MIT1_258JS10_lec21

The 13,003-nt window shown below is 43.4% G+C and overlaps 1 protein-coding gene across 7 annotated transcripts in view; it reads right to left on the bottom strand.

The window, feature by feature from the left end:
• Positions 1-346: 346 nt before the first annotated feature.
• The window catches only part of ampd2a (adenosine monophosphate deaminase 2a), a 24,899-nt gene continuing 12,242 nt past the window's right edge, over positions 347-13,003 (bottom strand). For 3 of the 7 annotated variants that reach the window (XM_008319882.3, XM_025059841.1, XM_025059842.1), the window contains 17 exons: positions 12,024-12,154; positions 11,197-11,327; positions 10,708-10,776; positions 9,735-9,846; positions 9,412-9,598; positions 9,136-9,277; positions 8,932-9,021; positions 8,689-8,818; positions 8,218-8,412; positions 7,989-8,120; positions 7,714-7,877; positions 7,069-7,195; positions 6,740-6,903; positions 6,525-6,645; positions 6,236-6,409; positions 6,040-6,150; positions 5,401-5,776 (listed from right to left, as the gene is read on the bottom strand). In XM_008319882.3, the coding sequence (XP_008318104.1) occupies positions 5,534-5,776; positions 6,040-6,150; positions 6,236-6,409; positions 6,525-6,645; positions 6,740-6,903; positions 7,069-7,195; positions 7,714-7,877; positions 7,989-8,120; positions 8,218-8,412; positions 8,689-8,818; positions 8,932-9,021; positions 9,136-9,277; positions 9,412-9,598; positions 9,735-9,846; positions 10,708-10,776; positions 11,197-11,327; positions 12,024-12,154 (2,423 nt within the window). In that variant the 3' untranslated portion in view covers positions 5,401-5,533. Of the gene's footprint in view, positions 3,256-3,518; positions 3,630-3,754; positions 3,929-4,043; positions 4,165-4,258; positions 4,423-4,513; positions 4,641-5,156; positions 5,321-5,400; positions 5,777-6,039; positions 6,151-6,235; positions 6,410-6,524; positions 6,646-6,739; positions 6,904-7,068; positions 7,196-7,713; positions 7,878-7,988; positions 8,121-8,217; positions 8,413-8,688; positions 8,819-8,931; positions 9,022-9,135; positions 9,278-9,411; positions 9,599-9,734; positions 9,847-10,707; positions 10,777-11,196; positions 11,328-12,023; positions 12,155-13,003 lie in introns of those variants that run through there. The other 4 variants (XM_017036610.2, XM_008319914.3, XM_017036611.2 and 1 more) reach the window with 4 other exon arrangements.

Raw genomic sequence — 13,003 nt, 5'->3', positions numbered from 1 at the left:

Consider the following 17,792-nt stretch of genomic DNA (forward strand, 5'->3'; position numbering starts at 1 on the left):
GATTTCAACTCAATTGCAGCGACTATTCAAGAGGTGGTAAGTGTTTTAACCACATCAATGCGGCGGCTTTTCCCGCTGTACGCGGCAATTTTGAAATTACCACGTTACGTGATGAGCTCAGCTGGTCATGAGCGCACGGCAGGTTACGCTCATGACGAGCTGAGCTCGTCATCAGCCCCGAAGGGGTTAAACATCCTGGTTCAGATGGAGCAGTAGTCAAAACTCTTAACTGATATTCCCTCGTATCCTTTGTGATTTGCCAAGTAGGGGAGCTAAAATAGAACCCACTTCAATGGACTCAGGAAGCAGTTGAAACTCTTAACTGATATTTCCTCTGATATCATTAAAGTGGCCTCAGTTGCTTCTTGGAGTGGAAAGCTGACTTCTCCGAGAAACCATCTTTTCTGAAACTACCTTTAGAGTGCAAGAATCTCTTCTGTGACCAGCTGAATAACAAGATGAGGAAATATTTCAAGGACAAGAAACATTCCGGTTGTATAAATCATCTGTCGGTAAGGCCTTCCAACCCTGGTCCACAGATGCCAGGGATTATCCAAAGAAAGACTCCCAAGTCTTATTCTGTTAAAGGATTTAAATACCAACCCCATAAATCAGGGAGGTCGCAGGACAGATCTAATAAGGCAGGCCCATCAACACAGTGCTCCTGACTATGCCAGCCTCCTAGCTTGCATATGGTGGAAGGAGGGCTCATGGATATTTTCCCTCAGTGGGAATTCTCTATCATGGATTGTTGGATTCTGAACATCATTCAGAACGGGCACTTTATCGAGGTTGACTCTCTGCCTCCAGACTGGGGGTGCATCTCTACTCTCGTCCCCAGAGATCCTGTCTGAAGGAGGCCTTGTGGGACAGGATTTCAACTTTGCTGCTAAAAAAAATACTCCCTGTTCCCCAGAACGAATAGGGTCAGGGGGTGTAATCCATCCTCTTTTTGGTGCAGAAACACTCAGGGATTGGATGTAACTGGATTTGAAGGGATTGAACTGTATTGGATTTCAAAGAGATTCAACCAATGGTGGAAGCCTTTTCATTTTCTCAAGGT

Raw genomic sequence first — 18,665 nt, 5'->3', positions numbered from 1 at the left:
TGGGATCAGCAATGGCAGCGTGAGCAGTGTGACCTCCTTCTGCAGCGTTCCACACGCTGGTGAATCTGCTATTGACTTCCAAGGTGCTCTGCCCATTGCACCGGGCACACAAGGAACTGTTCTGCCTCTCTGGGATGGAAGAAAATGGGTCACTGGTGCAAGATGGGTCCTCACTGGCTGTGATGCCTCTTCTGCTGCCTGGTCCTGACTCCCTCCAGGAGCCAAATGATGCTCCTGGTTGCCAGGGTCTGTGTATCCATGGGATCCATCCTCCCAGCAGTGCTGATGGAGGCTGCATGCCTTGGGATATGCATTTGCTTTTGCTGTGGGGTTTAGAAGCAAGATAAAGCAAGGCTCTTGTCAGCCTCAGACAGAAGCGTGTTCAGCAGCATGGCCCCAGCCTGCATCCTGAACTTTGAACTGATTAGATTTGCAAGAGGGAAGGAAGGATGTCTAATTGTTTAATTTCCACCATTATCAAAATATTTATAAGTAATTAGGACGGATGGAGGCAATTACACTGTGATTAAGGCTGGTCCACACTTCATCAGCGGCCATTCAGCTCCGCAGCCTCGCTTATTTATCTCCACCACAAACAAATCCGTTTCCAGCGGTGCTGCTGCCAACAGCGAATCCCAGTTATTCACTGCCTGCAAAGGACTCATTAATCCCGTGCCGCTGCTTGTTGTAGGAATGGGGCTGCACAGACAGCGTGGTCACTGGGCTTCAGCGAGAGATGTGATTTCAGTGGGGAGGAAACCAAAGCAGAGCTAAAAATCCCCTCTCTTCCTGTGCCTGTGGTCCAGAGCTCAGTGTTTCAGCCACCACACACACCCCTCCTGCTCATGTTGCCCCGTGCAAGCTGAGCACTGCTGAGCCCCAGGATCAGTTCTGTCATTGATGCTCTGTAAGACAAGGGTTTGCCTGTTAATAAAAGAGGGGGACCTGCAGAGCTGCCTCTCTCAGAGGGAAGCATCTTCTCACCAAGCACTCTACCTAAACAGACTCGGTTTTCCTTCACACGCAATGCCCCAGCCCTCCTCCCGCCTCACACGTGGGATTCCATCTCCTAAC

MIT1_258JS10_lec21 - Bus Corridor Service Options Outline...